CD: Jarvis Cocker, Jarvis

Our guest editor's debut solo album is suffused with the fear of 21st century Britain, and is all the better for it, says Jon Savage

In which the protagonist, having suffered success and its evil twin, notoriety, returns to his former spritely shape. The cover says it all: that instantly identifiable body outline, all knees and elbows, angles and splayed wrists, at once comic and haunted, trapped in a monochrome world that he never made. But behind those Seventies' goggle-boxes, the eyes are undimmed. For all those who regard Sheffield's transplanted boulvevardier with interest if not outright affection, Jarvis is a welcome return to form.

Retold by the current Pulp reissues, the back-story is familiar. Terminal geeks crash the Britpop party through a winning mixture of talent, solidarity, persistence and luck. Their front man becomes a celebrity by acting out what everyone thought about Michael Jackson's absurd display at the 1996 Brits: suffers the slings and arrows of outrageous celebrity and becomes, in his own words, 'a tool'. The ultimate outsider becomes a self-loathing insider, loses his mojo, and appears set on a course of reactive irrelevance.

Well, the dandy is back. Jarvis is an immediate sonic relief after the hints of turgidity that marred the last two Pulp albums. Retaining only his long-standing collaborator Steve Mackey and adding the Mercury-nominated Richard Hawley, the Mescaleros' Martin Slattery and Ross Orton from the Fat Truckers, Cocker has opted for a light, limber, melodic approach. Widescreen rock mashes up against short piano pieces, indie jangle, punk thrash and intimate ballads, in a constant dialectic that lasts the length of the record.

So the big rock of 'Don't Let Him Waste Your Time', a heartfelt piece of advice to a female friend, segues into the awe-struck sentiments of 'Black Magic', set to a chorus lifted straight from Tommy James's 1969 psych/pop classic, 'Crimson and Clover'. 'Heavy Weather' mixes storm noises with a stirring Rickenbacker surge to counterpoint the old 'I Can't Stand the Rain' mood-matches-climate trope. The sinister banality of 'I Will Kill Again' is followed by the simple, heartfelt joy of 'Baby's Coming Back to Me'.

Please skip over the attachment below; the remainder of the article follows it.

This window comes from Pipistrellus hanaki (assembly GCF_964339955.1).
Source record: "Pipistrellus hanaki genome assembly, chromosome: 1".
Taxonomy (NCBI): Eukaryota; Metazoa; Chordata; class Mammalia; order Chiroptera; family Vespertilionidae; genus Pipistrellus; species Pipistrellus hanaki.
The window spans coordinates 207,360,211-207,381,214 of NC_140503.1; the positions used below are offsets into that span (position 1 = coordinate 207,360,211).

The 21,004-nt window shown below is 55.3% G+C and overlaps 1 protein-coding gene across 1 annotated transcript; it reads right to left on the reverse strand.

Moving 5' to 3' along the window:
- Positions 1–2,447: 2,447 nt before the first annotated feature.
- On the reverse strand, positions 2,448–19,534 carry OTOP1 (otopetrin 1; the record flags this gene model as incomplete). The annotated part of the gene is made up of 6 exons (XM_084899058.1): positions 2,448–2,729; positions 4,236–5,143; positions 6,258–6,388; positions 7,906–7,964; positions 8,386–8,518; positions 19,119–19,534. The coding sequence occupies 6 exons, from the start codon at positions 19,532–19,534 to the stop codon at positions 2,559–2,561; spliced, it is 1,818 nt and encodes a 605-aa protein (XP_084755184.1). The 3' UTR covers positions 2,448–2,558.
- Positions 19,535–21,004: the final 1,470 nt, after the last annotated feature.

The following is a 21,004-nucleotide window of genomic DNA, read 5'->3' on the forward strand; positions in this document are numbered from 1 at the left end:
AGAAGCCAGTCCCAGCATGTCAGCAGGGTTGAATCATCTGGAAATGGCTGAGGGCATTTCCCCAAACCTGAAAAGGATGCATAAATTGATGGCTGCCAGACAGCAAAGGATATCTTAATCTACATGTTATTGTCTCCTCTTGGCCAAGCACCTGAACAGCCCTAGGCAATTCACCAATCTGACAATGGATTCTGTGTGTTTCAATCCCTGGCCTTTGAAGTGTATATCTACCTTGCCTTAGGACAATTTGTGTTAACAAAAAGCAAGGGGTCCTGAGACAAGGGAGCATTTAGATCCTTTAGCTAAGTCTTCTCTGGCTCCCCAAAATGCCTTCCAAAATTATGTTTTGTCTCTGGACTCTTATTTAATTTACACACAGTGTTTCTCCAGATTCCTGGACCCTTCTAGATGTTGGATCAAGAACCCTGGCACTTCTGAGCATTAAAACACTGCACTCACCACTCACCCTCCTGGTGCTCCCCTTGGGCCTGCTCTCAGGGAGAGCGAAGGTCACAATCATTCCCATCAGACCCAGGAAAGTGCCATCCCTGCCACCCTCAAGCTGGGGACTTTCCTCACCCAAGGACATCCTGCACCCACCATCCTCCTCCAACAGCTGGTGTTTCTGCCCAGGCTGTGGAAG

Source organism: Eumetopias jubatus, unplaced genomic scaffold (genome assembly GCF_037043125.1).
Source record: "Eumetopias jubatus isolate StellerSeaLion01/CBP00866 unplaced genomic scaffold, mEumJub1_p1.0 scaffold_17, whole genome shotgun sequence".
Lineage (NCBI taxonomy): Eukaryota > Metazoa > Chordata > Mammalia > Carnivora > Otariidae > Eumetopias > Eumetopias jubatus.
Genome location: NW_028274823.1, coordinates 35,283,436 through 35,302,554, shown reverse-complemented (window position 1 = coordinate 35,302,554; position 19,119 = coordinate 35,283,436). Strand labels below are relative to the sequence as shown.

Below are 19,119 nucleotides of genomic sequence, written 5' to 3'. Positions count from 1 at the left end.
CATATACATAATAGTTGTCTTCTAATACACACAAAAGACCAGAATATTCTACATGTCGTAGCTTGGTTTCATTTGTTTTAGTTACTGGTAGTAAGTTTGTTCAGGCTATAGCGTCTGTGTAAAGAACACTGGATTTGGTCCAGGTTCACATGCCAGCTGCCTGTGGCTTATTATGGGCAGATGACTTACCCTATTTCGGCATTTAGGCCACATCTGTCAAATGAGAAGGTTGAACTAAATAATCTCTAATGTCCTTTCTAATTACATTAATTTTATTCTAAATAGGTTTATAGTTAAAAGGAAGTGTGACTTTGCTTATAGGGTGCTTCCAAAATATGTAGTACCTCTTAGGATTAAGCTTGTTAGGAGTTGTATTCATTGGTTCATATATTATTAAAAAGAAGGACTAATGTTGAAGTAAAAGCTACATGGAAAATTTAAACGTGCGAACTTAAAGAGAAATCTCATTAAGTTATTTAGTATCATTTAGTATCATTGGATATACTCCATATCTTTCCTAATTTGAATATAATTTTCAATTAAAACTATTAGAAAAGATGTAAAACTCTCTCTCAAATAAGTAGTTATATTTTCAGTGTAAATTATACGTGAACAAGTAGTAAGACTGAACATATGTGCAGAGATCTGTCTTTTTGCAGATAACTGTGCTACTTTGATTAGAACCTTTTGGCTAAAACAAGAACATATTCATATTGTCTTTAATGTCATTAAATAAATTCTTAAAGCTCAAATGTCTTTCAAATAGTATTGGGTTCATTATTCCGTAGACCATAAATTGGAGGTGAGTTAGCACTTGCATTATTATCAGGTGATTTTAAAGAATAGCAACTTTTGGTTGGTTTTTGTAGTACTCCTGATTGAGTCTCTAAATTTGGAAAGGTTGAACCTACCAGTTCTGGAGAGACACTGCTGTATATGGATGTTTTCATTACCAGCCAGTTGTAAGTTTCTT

Jarvis's delight in Sixties MOR, kitsch and outre electronica only serves to highlight his fugitive, mutable persona. He is at once alien and earthy, tender and harsh, empathetic yet accusatory, concerned about the world and the state of people within it yet fascinated by the mundanity of everyday life in the most unglamorous of districts - like the Tottenham of 'Fat Children'. But even here, current affairs obtrude: the police ignore a murder victim because they're off 'putting bullets in some guy's head for no particular reason'.

Jarvis is saturated in today's fear culture. The individual terror explored in Pulp's This is Hardcore has become a climate. 'From A to I' unfavourably compares this consumerist generation to their parents before offering an antidote to all the presentiments of doom: 'If you take a look inside yourself, maybe you'll find something there'. On 'Disney Time', he asks, 'How can you tell the children that everything's going to be just fine?' 'Quantum Leap' offers the climactic affirmation: 'the force that binds the universe together: everything's going to be alright'.

Beautifully sequenced, Jarvis makes the case for albums as opposed to downloads: it begins, walks the high-wire between light and dark with outraged grace, and resolves itself within space and uplift. Then you wait a good 25 minutes for the hidden track, 'Running the World', which, as if to subvert any previous hints of maturity, amply fulfils the Four Tenets of Rock: Raucousness, Rudeness, Banality and Aimless Protest. So who exactly is Jarvis? Long may he keep himself and his audience guessing.

Recommended: 'Don't Let Him Waste Your Time'; 'I Will Kill Again'; 'From A to I'


Jon Savage

The GuardianTramp

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